The Italian Almanac
What a Mess
Italy faces the risk of being mired in political gridlock after general election failed to produce a clear winner. Pier Luigi Bersani's centre left won outright control of the House, even though it only had 124,407 votes more (0.36%) than Silvio Berlusconi's centre right, thanks to the allocation of bonus seats that goes to the winning alliance. But it had only 119 seats in the Senate, with a handful of seats still to be assigned, compared to 117 for the centre right.
Both blocs were distant from the magic number of 158 needed to have a working majority in the upper house, in part because comedian Beppe Grillo's anti-establishment Five Star Movement (M5S) sent shock waves through the system by making huge gains. Both the centre left and the centre right said they were not in favour of returning to the polls in the near future in order to get a clear winner. Berlusconi was open to the hypothesis of working with Bersani - which Bersani later rejected - but he ruled out striking a deal with the reform ticket of outgoing Premier Mario Monti.
Although Berlusconi did not have enough seats to form a government for the fourth time, his supporters have heralded the result, as his coalition was trailing by double figures in the polls at the start of the campaign. The centre left, which had been leading in the the polls throughout the campaign, was stunned by the outcome. Center-left leader Bersani said the results showed Italians had rejected "politics as usual" and had refused to accept "inefficient institutions and politics that seem to have lost moral credibility".
The only real victors were the M5S, which claimed 25.55% of the votes for the House, more than any other individual party, and winning 108 seats. Grillo's Internet-based movement, which won 54 seats in the Senate, tapped into public disenchantment with the established parties caused in part by a series of corruption scandals and by the political class's failure to address the country's economic ills. "We have become the biggest party in three years (since the movement was founded) without (public) money, without ever having accepted a single (electoral expense) reimbursement," Grillo said via Twitter.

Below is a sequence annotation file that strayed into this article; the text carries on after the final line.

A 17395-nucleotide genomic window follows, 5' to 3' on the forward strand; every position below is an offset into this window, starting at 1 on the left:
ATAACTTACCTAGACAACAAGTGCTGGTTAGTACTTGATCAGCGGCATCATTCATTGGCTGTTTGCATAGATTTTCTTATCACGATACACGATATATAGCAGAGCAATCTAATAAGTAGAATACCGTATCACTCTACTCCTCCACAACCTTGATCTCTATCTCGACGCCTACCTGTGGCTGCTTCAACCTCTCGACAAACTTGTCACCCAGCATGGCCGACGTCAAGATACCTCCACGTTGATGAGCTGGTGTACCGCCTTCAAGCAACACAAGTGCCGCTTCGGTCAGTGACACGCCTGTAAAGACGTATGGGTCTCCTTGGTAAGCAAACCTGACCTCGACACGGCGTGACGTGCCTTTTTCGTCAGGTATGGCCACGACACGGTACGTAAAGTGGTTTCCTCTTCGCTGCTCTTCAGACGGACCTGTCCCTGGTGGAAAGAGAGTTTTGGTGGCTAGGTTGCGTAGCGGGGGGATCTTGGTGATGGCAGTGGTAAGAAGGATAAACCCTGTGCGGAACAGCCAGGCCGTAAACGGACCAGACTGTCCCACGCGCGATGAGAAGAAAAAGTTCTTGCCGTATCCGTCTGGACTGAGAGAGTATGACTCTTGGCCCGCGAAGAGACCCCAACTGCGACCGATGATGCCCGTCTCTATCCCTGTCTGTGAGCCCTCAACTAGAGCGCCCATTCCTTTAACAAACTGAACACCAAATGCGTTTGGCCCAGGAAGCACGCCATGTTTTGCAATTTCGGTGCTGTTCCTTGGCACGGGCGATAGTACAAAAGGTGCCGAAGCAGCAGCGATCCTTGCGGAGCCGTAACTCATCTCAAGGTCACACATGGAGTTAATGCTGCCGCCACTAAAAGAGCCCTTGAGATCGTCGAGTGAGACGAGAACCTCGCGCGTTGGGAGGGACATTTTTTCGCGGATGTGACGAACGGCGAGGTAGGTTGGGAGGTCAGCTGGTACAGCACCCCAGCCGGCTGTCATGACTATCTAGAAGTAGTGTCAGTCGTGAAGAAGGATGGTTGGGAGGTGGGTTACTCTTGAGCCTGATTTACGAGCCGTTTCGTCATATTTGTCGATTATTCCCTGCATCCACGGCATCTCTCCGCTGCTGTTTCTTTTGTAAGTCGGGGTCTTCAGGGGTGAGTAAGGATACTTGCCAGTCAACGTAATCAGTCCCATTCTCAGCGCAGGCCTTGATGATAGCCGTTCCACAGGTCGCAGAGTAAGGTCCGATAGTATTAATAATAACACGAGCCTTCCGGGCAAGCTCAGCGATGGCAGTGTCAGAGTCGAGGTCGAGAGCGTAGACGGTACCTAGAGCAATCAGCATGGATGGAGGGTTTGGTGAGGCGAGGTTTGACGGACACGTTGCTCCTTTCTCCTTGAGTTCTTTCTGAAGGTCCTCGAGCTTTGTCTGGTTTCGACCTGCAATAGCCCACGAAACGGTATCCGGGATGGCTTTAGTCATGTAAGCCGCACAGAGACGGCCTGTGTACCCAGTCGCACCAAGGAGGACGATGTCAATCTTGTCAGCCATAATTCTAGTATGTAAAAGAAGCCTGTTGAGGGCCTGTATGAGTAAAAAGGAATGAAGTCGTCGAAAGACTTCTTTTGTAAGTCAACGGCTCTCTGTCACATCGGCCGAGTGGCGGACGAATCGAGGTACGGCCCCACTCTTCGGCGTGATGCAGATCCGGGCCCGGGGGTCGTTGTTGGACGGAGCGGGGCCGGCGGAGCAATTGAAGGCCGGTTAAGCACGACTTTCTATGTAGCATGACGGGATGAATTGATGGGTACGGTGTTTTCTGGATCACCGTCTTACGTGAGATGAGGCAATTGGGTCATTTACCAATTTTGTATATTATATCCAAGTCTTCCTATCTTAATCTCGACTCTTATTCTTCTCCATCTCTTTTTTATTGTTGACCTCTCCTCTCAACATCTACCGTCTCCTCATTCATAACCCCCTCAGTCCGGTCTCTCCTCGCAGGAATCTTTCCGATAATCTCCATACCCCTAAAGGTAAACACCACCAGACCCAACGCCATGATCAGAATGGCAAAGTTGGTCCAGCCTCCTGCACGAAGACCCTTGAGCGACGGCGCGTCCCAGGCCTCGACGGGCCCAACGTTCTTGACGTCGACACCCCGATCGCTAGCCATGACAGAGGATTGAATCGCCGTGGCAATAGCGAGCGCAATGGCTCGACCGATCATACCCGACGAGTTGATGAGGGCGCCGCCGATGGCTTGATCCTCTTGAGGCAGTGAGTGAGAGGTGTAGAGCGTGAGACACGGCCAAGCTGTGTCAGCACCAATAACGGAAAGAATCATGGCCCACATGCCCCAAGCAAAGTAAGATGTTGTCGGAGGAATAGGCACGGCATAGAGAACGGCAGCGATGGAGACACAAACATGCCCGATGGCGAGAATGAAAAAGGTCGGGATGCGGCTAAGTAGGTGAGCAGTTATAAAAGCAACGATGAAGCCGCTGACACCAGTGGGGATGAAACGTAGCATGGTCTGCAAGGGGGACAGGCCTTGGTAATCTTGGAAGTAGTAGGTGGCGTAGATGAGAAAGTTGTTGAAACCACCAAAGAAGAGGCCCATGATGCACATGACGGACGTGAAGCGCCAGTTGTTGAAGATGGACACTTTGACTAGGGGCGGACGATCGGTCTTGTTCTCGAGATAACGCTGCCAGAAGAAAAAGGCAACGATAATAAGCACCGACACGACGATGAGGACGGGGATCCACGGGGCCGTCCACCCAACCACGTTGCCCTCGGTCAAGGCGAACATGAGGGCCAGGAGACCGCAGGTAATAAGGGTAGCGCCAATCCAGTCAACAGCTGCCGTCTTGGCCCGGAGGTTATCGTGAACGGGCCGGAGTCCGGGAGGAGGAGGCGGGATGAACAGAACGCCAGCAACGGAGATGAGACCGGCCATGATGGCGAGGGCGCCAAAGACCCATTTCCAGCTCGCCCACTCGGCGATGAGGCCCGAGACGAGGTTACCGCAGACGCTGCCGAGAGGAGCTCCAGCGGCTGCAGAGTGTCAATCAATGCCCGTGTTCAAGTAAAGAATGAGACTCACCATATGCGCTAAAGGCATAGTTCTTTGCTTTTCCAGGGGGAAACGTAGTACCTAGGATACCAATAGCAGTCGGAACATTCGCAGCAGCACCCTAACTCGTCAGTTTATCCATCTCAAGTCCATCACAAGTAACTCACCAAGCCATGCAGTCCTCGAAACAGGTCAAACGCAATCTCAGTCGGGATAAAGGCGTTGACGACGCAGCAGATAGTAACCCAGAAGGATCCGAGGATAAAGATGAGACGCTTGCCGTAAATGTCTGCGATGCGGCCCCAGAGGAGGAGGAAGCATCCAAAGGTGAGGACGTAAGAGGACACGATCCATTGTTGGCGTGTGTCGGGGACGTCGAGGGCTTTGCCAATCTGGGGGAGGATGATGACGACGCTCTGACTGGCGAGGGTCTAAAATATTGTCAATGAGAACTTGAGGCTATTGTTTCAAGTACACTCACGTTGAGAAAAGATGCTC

Monti, who took the helm of an emergency technocrat government after Berlusconi was forced to resign in November 2011 because Italy's debt crisis was threatening to spiral out of control, registered only 10.56% of the vote in the House. This won his alliance 45 seats there. It took 9.13% in the Senate, only just above the 8%-entry threshold, winning 18 seats. Nevertheless, he said he was happy.
Meanwhile international leaders, who are anxious to see how the fallout of the elections in the eurozone's third-largest economy will impact the global economic crisis, expressed their faith in the Italian political system. EU Commissioner for Economic Affairs Olli Rehn expressed his confidence in the capacity of President Giorgio Napolitano to find a solution to the uncertainty of no clear parliamentary majority.
German Chancellor Angela Merkel said "Italy will find its way" out of its election impasse, but Guy Verhofstadt, leader of the Lib Dem group in the European parliament, was less certain. "The European Union also has its share of responsibility because it failed to answer Mario Monti's repeated calls for help in lowering interest rates on public debt," he said. Verhofstadt added that European leaders needed to "learn the lesson" resulting from the Italian elections, referring to gains by populist forces led by Berlusconi and Grillo, who together won more than half of the popular vote.